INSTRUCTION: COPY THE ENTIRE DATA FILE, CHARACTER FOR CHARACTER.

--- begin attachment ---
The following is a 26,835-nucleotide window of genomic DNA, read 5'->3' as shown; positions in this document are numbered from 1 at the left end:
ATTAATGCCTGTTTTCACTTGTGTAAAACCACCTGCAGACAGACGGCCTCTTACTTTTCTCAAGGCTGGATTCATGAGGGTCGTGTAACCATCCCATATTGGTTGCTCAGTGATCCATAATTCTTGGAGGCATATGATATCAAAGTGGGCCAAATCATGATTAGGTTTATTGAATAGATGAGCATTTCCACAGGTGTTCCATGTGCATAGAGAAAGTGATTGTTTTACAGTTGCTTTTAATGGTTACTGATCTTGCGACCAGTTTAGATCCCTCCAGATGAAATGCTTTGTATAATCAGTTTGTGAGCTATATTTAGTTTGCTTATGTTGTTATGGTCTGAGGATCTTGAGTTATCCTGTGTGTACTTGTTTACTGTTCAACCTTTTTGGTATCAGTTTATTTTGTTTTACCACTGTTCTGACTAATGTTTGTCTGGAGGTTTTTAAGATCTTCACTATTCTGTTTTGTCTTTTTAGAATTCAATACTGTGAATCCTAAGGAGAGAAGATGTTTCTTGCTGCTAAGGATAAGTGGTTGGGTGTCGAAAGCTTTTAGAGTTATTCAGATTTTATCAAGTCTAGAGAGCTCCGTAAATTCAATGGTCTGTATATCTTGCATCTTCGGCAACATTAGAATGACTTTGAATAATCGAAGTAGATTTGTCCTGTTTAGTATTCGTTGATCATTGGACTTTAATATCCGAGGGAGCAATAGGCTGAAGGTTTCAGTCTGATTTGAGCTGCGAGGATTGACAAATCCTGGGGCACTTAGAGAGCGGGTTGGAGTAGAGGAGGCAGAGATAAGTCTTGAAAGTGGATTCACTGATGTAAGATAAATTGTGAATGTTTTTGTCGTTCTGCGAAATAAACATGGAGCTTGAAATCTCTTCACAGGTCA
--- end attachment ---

The following is a 26,835-nucleotide window of genomic DNA, read 5'->3' as shown; positions in this document are numbered from 1 at the left end:
ATTAATGCCTGTTTTCACTTGTGTAAAACCACCTGCAGACAGACGGCCTCTTACTTTTCTCAAGGCTGGATTCATGAGGGTCGTGTAACCATCCCATATTGGTTGCTCAGTGATCCATAATTCTTGGAGGCATATGATATCAAAGTGGGCCAAATCATGATTAGGTTTATTGAATAGATGAGCATTTCCACAGGTGTTCCATGTGCATAGAGAAAGTGATTGTTTTACAGTTGCTTTTAATGGTTACTGATCTTGCGACCAGTTTAGATCCCTCCAGATGAAATGCTTTGTATAATCAGTTTGTGAGCTATATTTAGTTTGCTTATGTTGTTATGGTCTGAGGATCTTGAGTTATCCTGTGTGTACTTGTTTACTGTTCAACCTTTTTGGTATCAGTTTATTTTGTTTTACCACTGTTCTGACTAATGTTTGTCTGGAGGTTTTTAAGATCTTCACTATTCTGTTTTGTCTTTTTAGAATTCAATACTGTGAATCCTAAGGAGAGAAGATGTTTCTTGCTGCTAAGGATAAGTGGTTGGGTGTCGAAAGCTTTTAGAGTTATTCAGATTTTATCAAGTCTAGAGAGCTCCGTAAATTCAATGGTCTGTATATCTTGCATCTTCGGCAACATTAGAATGACTTTGAATAATCGAAGTAGATTTGTCCTGTTTAGTATTCGTTGATCATTGGACTTTAATATCCGAGGGAGCAATAGGCTGAAGGTTTCAGTCTGATTTGAGCTGCGAGGATTGACAAATCCTGGGGCACTTAGAGAGCGGGTTGGAGTAGAGGAGGCAGAGATAAGTCTTGAAAGTGGATTCACTGATGTAAGATAAATTGTGAATGTTTTTGTCGTTCTGCGAAATAAACATGGAGCTTGAAATCTCTTCACAGGTCA